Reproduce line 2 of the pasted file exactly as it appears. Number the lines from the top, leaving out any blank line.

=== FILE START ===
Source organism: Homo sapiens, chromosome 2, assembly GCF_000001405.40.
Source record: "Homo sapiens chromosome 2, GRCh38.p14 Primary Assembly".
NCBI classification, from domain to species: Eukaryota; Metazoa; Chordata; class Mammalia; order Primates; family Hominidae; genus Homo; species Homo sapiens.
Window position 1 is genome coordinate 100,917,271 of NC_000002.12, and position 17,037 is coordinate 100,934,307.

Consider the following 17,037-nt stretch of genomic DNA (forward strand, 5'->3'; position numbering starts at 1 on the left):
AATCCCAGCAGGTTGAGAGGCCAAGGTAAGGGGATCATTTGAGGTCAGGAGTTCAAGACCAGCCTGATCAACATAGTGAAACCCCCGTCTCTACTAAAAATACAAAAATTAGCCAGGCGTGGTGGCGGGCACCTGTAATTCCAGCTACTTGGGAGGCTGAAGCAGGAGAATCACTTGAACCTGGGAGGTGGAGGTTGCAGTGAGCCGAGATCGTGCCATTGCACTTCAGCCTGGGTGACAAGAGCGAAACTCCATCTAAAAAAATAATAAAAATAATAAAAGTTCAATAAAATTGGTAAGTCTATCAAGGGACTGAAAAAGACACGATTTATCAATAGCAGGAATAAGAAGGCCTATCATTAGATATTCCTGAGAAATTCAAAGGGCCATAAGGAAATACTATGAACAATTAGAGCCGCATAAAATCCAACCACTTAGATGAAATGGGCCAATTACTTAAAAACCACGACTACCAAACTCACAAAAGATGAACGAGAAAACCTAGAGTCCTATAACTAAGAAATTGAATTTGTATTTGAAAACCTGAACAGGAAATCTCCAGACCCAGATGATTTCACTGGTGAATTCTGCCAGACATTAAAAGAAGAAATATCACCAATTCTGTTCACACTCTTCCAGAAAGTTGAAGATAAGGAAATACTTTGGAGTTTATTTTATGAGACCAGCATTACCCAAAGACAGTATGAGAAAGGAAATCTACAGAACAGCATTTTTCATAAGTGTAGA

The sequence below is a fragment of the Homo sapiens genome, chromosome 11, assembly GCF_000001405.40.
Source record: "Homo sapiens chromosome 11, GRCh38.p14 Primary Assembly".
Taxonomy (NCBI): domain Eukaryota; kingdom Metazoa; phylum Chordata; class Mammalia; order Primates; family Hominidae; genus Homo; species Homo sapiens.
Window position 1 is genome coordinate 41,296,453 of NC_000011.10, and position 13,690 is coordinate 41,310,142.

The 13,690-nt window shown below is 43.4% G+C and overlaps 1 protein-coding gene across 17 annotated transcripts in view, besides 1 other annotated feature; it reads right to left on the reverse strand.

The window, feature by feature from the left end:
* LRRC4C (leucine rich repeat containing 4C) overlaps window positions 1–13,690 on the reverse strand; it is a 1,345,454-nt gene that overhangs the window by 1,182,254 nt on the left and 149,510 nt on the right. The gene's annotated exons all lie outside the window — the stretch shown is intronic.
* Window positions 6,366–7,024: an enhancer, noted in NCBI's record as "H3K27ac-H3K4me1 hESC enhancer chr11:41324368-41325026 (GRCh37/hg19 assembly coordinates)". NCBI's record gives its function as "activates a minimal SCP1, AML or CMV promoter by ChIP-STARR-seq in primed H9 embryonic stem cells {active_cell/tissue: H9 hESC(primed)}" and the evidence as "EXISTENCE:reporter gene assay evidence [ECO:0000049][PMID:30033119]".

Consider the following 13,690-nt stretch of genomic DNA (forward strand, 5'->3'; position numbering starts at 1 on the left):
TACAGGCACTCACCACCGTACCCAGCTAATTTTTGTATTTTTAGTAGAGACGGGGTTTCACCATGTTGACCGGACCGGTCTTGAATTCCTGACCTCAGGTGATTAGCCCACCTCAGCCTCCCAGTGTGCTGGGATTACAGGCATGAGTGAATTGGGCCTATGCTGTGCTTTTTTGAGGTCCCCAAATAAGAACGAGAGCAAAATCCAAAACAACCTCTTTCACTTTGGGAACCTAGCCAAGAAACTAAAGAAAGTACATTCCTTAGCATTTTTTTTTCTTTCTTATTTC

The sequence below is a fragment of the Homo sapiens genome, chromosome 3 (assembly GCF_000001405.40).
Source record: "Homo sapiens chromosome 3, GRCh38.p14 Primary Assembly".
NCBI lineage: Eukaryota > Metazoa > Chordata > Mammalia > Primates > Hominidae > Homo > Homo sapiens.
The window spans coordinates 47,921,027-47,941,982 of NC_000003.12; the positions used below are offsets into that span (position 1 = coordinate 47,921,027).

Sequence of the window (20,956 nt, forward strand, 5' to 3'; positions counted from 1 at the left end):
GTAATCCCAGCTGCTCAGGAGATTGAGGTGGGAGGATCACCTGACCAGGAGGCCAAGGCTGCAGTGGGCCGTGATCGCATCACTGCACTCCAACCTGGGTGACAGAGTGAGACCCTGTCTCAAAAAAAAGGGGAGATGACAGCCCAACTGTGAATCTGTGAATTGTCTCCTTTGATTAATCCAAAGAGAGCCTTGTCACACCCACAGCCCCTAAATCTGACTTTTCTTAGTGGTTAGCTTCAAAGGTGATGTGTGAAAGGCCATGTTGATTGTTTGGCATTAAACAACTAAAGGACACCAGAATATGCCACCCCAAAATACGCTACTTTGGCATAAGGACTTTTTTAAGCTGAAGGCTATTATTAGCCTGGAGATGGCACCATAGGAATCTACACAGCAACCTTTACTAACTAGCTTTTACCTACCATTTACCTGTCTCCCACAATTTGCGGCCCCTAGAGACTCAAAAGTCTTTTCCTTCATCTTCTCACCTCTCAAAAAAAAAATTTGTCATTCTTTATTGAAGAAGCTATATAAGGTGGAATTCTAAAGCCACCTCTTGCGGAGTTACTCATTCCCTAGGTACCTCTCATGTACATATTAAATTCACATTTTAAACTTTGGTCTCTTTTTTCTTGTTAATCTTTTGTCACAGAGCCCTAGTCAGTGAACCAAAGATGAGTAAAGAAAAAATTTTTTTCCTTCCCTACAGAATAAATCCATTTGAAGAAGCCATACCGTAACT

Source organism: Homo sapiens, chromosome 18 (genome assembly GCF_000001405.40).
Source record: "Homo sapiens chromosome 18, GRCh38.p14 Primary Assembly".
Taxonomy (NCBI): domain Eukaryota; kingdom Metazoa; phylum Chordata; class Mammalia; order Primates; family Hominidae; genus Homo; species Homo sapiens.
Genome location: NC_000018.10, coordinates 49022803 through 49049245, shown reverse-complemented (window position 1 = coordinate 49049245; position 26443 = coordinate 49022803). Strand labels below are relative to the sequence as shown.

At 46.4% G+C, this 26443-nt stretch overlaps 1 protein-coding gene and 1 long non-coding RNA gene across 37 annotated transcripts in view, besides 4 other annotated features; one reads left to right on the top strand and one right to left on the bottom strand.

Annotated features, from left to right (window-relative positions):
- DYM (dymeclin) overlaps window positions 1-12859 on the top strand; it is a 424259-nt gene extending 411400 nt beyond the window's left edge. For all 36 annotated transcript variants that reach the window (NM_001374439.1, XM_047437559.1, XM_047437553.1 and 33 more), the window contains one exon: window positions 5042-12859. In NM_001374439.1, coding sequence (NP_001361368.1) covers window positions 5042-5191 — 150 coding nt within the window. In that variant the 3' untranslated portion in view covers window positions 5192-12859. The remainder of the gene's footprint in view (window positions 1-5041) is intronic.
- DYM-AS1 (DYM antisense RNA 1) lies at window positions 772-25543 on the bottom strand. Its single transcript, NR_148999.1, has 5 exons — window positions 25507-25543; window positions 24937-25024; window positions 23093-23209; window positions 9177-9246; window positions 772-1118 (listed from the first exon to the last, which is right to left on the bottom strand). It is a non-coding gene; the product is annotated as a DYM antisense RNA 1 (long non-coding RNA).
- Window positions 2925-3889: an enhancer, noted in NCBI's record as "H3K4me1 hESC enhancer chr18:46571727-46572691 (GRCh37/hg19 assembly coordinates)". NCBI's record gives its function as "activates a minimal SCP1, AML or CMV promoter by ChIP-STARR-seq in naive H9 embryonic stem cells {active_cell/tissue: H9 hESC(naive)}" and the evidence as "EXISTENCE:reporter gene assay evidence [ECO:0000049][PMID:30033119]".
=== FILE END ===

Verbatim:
Source record: "Homo sapiens chromosome 2, GRCh38.p14 Primary Assembly".